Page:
Shakib Al Hasan (L) congratulates man-of-the-series Robiul Islam for his outstanding performance in the series in which he took 15 wickets. Photos: AFP
The last time Bangladesh won a Test match was against a second-string West Indies side in West Indies in July 2009, when they won both their Tests. Before that they had only won one Test, against Zimbabwe in January 2005 in Chittagong. Bangladesh were expected to win the first Test of this series and also on their last visit to Zimbabwe in 2011, but both occasions finished in failure. So when they came from behind and levelled the series with a 143-run win yesterday, it was a bit surprising to see the lack of celebrations from the team. Upon deeper consideration it probably told of the changing expectations not only from the fans, but within the team itself.
The team had earlier decided not to celebrate or sing the team song in the event of their fourth Test win out of respect for the near-400 dead and those affected by the Savar building collapse. But looking at their reactions when Shakib Al Hasan trapped last man Kyle Jarvis leg-before, relief was the dominant emotion ahead of joy.
Coach Shane Jurgensen pointed at the debilitating tragedy for the muted reaction to a momentous win, but also thought that the Tigers' situation in the current tour played a part. “We have only levelled the series here, they may have been more happy had we won or drawn the first Test and taken the series, because we had been playing well before coming here,” said the coach, alluding to the Tigers' recent successes at home and the historic tour of Sri Lanka.
“This win feels good, but we should have played well in the first Test as well and won both Tests. We would have won the series 2-0 if we played well in the first Test, which everyone in the team thinks we did not play to our potential,” said skipper Mushfiqur Rahim after the match. That he is still lamenting the loss in the first Test, despite the more recent victory, speaks to a progress in the expectations of the team.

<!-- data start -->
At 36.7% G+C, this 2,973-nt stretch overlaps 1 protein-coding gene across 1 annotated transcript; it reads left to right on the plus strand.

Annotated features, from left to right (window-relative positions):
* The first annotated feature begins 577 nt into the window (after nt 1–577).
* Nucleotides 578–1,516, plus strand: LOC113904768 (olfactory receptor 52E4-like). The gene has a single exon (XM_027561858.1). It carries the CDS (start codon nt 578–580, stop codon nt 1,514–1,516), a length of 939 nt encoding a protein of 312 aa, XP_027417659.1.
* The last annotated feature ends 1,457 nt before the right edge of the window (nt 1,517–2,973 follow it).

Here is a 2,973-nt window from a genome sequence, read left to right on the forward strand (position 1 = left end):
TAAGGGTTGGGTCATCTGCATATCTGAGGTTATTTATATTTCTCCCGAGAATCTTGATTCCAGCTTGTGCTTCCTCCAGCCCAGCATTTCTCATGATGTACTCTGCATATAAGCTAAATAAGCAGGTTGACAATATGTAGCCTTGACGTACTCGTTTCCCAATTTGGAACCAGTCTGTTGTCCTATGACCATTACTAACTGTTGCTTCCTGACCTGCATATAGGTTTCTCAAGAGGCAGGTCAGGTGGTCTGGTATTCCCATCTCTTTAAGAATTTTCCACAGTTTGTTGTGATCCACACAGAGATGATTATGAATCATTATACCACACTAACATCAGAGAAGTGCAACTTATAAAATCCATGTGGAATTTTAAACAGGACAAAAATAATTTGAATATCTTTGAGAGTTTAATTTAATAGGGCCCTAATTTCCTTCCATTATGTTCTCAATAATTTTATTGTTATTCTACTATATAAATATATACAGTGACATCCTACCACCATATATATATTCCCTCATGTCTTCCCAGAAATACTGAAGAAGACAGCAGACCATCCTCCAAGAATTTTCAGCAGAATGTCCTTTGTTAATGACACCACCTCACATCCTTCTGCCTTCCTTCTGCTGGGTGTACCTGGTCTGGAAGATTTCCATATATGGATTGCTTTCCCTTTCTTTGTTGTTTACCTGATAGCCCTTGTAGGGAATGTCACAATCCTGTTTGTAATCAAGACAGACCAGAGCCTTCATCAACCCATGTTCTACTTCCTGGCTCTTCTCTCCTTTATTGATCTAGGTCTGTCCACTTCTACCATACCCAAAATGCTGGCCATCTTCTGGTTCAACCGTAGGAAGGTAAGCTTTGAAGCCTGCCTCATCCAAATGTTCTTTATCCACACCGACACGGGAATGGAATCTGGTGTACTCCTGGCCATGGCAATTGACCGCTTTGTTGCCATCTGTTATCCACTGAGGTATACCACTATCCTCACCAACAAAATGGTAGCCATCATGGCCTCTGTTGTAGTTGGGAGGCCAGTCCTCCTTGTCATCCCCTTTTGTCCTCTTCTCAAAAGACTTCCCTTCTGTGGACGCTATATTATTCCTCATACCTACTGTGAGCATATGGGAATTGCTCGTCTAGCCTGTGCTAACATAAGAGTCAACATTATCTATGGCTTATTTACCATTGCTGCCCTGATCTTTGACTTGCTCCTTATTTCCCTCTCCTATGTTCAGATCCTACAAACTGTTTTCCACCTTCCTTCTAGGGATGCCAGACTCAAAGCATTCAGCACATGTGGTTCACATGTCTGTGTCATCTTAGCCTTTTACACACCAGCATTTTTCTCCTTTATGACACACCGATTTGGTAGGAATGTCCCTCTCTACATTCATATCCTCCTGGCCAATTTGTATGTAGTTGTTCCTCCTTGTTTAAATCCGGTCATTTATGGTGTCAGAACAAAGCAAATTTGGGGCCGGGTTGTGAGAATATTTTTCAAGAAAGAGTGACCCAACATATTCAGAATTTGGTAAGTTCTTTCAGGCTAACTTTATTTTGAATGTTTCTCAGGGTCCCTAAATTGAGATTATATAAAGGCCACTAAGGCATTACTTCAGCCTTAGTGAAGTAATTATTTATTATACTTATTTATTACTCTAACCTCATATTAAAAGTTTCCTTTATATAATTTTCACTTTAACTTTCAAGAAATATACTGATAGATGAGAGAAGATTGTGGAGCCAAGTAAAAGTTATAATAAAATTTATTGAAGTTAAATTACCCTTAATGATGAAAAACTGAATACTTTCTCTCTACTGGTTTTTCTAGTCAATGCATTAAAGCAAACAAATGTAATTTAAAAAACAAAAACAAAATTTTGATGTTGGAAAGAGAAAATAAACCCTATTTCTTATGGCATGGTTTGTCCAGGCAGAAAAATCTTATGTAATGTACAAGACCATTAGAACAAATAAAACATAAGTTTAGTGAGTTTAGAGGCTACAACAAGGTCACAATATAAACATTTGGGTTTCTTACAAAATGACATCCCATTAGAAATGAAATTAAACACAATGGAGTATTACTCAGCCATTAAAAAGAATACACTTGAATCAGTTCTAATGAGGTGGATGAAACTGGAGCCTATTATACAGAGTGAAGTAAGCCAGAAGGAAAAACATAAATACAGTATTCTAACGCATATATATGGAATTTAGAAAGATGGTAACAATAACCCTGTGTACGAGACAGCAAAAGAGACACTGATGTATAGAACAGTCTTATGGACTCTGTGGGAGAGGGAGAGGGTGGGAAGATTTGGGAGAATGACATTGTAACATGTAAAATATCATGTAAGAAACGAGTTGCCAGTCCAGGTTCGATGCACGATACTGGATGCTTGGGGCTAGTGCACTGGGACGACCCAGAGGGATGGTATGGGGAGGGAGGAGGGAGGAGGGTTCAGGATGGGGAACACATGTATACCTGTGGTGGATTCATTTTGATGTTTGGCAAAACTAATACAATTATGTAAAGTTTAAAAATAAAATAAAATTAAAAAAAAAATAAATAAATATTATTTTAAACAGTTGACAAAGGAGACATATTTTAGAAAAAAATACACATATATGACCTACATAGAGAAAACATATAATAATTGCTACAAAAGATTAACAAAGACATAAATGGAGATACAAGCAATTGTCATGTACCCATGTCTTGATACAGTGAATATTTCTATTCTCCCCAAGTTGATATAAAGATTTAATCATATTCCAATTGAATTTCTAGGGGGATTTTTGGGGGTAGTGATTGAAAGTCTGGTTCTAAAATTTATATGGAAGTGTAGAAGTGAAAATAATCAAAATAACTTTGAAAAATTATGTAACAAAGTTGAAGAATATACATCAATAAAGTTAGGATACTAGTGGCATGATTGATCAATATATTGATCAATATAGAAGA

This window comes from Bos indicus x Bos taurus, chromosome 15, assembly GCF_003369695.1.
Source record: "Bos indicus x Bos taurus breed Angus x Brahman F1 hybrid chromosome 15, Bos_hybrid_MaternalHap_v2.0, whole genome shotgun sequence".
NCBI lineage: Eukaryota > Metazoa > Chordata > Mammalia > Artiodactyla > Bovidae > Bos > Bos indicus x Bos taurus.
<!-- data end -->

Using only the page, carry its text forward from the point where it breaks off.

“When we were put in to bat in this match, we were worried about the wicket and memories of not reaching 150 in either innings in the first Test were still fresh. But the seniors played well -- Tamim (Iqbal) gave us a good start and Shakib, Nasir (Hossain) and myself took the team to a score from which we could take a first innings lead. The lead of 109 was the most important component of this victory,” said the skipper who was adjudged man of the match for his twin fifties, including 93 in the second dig.
Star all-rounder Shakib, who has only recently recovered from a shin bone operation, had been kept out of the attack for long periods of the last day. “He had bowled with pain throughout the match, but he will do anything for the team. Today I did not want to bowl him, thinking that the other bowlers would do the job. But in the end, although the others bowled well, he was required in the end and he delivered with the winning wicket.”
Robiul Islam was adjudged the man-of-the-series for his 15 wickets. Mushfiqur had special words of praise for him. “I think he has been so successful because of the hard work that he has put in. As a captain he is a special bowler because you know whenever you give him the ball he will give his hundred percent,” said Mushfiqur.
Although the pace attack was a matter for concern it passed the Test series with flying colours as apart from Robiul, comeback man Sajidul Islam bowled well without a wicket, and debutant Ziaur Rahman took four wickets in the second innings, including the prized one of Brendan Taylor.
“If you think back, the pace attack was a concern not long ago, but I believed that if the conditions assisted them they will be successful,” said the skipper.
Ziaur Rahman cut a happy figure after helping his team win the match on his debut. “I feel very happy and lucky to win a Test on debut,” he said. The all-rounder did not have a happy time with the ball in the first innings and with the bat in both knocks, but came into his own in the latter stages. “The wicket helped me and the captain told me to stick to my line, which is stump-to-stump, and I was successful.”
Sajidul Islam, although wicketless, was happy to have taken part in the win. “I didn' t take wickets, but it feels great to win a match on my comeback. I bowled well without much luck. Taking wickets is also a matter of luck.”
The relief was writ large as after the game, all players engaged in a game of football away from public eyes, when the cameras had shut down. As they laughed amongst themselves , there was not the euphoria after the Asia Cup wins, for example, but a contentment that they had gotten the train back on track.